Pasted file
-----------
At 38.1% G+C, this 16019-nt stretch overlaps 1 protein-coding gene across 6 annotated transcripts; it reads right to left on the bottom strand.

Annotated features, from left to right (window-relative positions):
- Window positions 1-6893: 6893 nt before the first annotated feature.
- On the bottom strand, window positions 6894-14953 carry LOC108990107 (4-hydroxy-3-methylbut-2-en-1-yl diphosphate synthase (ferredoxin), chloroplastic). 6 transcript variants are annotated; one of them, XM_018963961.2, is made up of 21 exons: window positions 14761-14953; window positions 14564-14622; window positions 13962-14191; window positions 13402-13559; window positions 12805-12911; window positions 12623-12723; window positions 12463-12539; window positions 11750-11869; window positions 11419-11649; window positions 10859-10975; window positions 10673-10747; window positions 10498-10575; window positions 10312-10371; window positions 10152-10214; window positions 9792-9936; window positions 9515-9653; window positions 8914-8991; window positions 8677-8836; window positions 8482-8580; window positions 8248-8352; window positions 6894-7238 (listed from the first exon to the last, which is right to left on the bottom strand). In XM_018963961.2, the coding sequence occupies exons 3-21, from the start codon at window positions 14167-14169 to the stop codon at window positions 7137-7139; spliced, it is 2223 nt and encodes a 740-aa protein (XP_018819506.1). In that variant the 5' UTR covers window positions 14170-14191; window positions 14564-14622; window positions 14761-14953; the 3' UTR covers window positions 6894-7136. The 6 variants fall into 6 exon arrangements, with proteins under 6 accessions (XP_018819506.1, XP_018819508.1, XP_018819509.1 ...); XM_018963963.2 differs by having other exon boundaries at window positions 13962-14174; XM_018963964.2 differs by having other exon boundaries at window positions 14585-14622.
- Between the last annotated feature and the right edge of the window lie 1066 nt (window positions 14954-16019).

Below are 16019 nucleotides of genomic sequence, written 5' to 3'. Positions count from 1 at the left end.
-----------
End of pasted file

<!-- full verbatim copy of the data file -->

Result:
At 38.1% G+C, this 16019-nt stretch overlaps 1 protein-coding gene across 6 annotated transcripts; it reads right to left on the bottom strand.

Annotated features, from left to right (window-relative positions):
- Window positions 1-6893: 6893 nt before the first annotated feature.
- On the bottom strand, window positions 6894-14953 carry LOC108990107 (4-hydroxy-3-methylbut-2-en-1-yl diphosphate synthase (ferredoxin), chloroplastic). 6 transcript variants are annotated; one of them, XM_018963961.2, is made up of 21 exons: window positions 14761-14953; window positions 14564-14622; window positions 13962-14191; window positions 13402-13559; window positions 12805-12911; window positions 12623-12723; window positions 12463-12539; window positions 11750-11869; window positions 11419-11649; window positions 10859-10975; window positions 10673-10747; window positions 10498-10575; window positions 10312-10371; window positions 10152-10214; window positions 9792-9936; window positions 9515-9653; window positions 8914-8991; window positions 8677-8836; window positions 8482-8580; window positions 8248-8352; window positions 6894-7238 (listed from the first exon to the last, which is right to left on the bottom strand). In XM_018963961.2, the coding sequence occupies exons 3-21, from the start codon at window positions 14167-14169 to the stop codon at window positions 7137-7139; spliced, it is 2223 nt and encodes a 740-aa protein (XP_018819506.1). In that variant the 5' UTR covers window positions 14170-14191; window positions 14564-14622; window positions 14761-14953; the 3' UTR covers window positions 6894-7136. The 6 variants fall into 6 exon arrangements, with proteins under 6 accessions (XP_018819506.1, XP_018819508.1, XP_018819509.1 ...); XM_018963963.2 differs by having other exon boundaries at window positions 13962-14174; XM_018963964.2 differs by having other exon boundaries at window positions 14585-14622.
- Between the last annotated feature and the right edge of the window lie 1066 nt (window positions 14954-16019).

Below are 16019 nucleotides of genomic sequence, written 5' to 3'. Positions count from 1 at the left end.